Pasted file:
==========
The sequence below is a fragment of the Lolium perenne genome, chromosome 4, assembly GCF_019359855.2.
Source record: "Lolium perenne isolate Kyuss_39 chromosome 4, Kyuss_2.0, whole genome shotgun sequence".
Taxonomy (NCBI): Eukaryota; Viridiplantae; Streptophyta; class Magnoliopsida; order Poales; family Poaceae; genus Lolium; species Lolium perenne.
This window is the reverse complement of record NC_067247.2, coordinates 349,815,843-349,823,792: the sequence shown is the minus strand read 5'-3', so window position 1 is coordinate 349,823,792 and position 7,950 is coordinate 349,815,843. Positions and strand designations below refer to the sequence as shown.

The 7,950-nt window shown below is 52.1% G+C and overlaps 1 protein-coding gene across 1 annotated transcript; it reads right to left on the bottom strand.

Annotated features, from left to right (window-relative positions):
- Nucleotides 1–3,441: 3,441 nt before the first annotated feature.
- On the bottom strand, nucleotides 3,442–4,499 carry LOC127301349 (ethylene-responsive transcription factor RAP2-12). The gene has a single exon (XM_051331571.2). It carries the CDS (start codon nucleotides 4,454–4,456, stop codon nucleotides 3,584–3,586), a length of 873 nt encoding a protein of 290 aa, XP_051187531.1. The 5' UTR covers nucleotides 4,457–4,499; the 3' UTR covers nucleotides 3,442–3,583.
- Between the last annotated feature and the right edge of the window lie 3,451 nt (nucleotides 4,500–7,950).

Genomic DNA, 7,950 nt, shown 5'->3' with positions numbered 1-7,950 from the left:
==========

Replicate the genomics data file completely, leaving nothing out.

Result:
The sequence below is a fragment of the Lolium perenne genome, chromosome 4, assembly GCF_019359855.2.
Source record: "Lolium perenne isolate Kyuss_39 chromosome 4, Kyuss_2.0, whole genome shotgun sequence".
Taxonomy (NCBI): Eukaryota; Viridiplantae; Streptophyta; class Magnoliopsida; order Poales; family Poaceae; genus Lolium; species Lolium perenne.
This window is the reverse complement of record NC_067247.2, coordinates 349,815,843-349,823,792: the sequence shown is the minus strand read 5'-3', so window position 1 is coordinate 349,823,792 and position 7,950 is coordinate 349,815,843. Positions and strand designations below refer to the sequence as shown.

The 7,950-nt window shown below is 52.1% G+C and overlaps 1 protein-coding gene across 1 annotated transcript; it reads right to left on the bottom strand.

Annotated features, from left to right (window-relative positions):
- Nucleotides 1–3,441: 3,441 nt before the first annotated feature.
- On the bottom strand, nucleotides 3,442–4,499 carry LOC127301349 (ethylene-responsive transcription factor RAP2-12). The gene has a single exon (XM_051331571.2). It carries the CDS (start codon nucleotides 4,454–4,456, stop codon nucleotides 3,584–3,586), a length of 873 nt encoding a protein of 290 aa, XP_051187531.1. The 5' UTR covers nucleotides 4,457–4,499; the 3' UTR covers nucleotides 3,442–3,583.
- Between the last annotated feature and the right edge of the window lie 3,451 nt (nucleotides 4,500–7,950).

Genomic DNA, 7,950 nt, shown 5'->3' with positions numbered 1-7,950 from the left: